What a difference a few days DON’T make.
That is what public safety experts are finding during this summer of continuing record-breaking heat and drought.
This week, the Barton County Commissioners agreed to drop the burn ban for the county, but they were clear that it is undoubtedly a temporary change, only.
As is always the case, the final decision of exposed burning, including agriculture burning, is up to the local fire chief, it was explained.
This week, however, due to the general rain that was received last week, the local chiefs agreed that dropping the ban for one week would be OK.
On the other hand, it is clear, based on this week’s weather, that dangerous conditions are still at hand.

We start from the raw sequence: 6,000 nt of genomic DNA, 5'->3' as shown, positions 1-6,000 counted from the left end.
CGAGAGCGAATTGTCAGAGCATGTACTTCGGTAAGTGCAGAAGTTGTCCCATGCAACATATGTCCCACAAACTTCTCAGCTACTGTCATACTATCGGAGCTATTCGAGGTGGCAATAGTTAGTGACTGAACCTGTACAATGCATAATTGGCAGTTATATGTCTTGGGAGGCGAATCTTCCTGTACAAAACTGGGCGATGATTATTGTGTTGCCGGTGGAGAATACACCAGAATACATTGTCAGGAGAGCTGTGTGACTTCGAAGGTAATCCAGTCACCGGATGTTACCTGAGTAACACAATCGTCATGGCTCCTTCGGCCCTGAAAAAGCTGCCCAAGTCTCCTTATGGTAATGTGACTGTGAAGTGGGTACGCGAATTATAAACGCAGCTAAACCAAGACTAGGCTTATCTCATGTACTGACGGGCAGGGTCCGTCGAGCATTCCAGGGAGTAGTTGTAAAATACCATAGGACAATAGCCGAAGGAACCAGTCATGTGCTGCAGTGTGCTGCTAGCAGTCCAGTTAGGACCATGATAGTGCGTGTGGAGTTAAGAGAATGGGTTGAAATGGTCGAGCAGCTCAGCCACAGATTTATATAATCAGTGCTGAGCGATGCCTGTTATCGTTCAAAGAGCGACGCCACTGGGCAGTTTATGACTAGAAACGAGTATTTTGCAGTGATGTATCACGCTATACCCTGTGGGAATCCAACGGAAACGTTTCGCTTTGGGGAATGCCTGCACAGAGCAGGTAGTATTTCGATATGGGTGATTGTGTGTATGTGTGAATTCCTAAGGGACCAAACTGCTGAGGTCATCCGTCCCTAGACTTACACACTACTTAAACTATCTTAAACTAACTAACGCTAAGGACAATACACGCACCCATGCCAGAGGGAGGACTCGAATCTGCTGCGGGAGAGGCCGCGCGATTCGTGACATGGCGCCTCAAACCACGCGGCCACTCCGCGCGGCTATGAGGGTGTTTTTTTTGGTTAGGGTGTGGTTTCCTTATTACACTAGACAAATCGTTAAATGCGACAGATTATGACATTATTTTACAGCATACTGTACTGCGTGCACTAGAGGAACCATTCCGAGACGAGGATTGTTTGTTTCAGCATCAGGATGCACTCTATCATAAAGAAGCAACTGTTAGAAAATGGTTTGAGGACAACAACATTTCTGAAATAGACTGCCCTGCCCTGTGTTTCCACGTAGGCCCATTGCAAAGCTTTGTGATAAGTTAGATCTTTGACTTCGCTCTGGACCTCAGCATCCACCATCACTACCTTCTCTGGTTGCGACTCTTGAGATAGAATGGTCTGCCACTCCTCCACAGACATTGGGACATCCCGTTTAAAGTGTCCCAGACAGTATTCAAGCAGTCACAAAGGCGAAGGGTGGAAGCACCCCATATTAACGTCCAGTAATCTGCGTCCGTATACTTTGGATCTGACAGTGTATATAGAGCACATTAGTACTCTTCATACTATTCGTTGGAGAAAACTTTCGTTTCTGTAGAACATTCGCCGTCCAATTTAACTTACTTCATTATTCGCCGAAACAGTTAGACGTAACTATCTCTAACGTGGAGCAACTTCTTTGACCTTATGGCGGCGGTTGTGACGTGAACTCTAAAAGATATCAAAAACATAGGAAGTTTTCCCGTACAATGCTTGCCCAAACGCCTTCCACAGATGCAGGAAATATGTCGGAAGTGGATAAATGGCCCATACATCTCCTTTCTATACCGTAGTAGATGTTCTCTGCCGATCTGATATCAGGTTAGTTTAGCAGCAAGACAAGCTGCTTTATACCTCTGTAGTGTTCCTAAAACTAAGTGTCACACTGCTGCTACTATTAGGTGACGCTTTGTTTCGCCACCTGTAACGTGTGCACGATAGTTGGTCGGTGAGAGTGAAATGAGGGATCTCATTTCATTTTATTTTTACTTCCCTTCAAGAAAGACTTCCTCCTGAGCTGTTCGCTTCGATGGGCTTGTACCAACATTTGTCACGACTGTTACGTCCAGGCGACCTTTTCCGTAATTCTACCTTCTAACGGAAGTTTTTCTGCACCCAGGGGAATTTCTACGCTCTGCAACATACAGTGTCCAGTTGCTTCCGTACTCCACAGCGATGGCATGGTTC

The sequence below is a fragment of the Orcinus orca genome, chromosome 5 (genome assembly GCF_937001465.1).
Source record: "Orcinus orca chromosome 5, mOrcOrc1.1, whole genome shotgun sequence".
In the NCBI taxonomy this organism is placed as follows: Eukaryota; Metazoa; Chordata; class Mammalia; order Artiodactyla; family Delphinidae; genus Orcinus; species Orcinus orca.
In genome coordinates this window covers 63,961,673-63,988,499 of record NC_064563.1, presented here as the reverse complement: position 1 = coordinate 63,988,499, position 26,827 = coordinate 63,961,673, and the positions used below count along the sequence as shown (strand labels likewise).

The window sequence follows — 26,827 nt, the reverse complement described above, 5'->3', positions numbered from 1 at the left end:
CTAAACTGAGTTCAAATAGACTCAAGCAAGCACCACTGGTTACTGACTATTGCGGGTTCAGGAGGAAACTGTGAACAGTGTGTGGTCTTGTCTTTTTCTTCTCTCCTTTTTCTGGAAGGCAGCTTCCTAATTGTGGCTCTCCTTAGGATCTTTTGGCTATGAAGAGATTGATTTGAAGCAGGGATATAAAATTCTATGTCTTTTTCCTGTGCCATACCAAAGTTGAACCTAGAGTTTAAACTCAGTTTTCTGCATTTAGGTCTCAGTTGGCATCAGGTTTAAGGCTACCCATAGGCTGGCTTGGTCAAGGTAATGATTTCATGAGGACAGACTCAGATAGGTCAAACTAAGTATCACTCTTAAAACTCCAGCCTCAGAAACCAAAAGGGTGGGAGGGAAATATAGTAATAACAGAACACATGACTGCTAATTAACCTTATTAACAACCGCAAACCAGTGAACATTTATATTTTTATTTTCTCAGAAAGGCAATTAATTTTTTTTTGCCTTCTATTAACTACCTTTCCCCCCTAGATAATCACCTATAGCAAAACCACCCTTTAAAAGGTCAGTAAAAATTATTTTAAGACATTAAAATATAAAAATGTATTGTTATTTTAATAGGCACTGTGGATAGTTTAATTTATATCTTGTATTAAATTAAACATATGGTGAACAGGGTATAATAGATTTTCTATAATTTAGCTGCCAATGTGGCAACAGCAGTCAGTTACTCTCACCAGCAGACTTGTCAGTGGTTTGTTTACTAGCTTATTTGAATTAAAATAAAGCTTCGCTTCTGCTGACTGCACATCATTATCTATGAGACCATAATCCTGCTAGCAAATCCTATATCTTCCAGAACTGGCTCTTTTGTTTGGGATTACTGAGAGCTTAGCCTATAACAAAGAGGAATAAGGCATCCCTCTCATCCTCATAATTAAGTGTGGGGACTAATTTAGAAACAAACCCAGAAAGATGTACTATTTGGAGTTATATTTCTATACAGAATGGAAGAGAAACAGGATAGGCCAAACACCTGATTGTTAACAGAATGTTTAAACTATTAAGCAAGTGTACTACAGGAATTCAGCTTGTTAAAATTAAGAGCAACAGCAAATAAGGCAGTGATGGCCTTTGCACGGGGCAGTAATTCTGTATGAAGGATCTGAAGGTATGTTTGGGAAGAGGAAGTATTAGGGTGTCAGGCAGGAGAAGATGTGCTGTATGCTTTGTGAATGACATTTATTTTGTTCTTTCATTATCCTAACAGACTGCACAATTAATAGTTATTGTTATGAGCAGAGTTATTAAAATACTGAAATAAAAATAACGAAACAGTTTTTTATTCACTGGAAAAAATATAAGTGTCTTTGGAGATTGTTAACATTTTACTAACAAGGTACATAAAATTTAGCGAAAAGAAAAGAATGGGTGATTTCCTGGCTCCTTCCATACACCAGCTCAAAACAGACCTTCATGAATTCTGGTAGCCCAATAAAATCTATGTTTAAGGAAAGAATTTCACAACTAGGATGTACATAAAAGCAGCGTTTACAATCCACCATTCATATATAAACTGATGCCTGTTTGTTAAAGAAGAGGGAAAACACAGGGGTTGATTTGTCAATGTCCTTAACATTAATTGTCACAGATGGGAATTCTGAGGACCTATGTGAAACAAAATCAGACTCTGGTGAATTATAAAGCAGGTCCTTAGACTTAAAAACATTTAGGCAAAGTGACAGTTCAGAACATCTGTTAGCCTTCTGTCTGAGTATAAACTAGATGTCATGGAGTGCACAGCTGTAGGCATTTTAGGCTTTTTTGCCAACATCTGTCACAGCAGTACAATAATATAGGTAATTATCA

Emergency Risk Manager Amy Miller noted that if something doesn’t change, the county will be right back in a burn ban again by the next commission meeting, next Monday.
Great Bend Fire Department Battalion Chief Rick Robison noted that there’s little chance of conditions improving with the high temperatures and wind returning.
It was noted that there are ag producers who need to get field burning done before fall.